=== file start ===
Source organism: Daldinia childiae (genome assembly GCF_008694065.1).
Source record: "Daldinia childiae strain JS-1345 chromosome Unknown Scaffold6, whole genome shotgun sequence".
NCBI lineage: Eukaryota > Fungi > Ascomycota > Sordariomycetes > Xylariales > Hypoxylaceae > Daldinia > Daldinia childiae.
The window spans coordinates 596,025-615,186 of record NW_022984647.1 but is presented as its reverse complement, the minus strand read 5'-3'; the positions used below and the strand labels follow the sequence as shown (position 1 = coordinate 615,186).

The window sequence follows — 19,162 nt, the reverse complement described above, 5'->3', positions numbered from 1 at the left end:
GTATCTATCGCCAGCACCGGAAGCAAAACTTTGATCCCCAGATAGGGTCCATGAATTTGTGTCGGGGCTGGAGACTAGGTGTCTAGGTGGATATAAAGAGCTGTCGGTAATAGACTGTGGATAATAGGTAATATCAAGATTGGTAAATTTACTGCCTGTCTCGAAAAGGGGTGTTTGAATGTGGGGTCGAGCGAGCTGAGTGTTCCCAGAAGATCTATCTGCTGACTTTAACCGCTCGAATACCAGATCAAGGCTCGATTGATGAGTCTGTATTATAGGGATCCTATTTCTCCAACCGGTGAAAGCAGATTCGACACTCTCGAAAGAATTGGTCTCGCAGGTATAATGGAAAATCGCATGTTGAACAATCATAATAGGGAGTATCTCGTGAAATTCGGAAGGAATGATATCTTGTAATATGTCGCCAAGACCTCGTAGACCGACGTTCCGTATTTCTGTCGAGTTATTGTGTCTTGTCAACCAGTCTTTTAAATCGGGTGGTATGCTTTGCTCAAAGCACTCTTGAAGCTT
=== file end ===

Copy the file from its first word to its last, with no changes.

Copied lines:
Source organism: Daldinia childiae (genome assembly GCF_008694065.1).
Source record: "Daldinia childiae strain JS-1345 chromosome Unknown Scaffold6, whole genome shotgun sequence".
NCBI lineage: Eukaryota > Fungi > Ascomycota > Sordariomycetes > Xylariales > Hypoxylaceae > Daldinia > Daldinia childiae.
The window spans coordinates 596,025-615,186 of record NW_022984647.1 but is presented as its reverse complement, the minus strand read 5'-3'; the positions used below and the strand labels follow the sequence as shown (position 1 = coordinate 615,186).

The window sequence follows — 19,162 nt, the reverse complement described above, 5'->3', positions numbered from 1 at the left end:
GTATCTATCGCCAGCACCGGAAGCAAAACTTTGATCCCCAGATAGGGTCCATGAATTTGTGTCGGGGCTGGAGACTAGGTGTCTAGGTGGATATAAAGAGCTGTCGGTAATAGACTGTGGATAATAGGTAATATCAAGATTGGTAAATTTACTGCCTGTCTCGAAAAGGGGTGTTTGAATGTGGGGTCGAGCGAGCTGAGTGTTCCCAGAAGATCTATCTGCTGACTTTAACCGCTCGAATACCAGATCAAGGCTCGATTGATGAGTCTGTATTATAGGGATCCTATTTCTCCAACCGGTGAAAGCAGATTCGACACTCTCGAAAGAATTGGTCTCGCAGGTATAATGGAAAATCGCATGTTGAACAATCATAATAGGGAGTATCTCGTGAAATTCGGAAGGAATGATATCTTGTAATATGTCGCCAAGACCTCGTAGACCGACGTTCCGTATTTCTGTCGAGTTATTGTGTCTTGTCAACCAGTCTTTTAAATCGGGTGGTATGCTTTGCTCAAAGCACTCTTGAAGCTT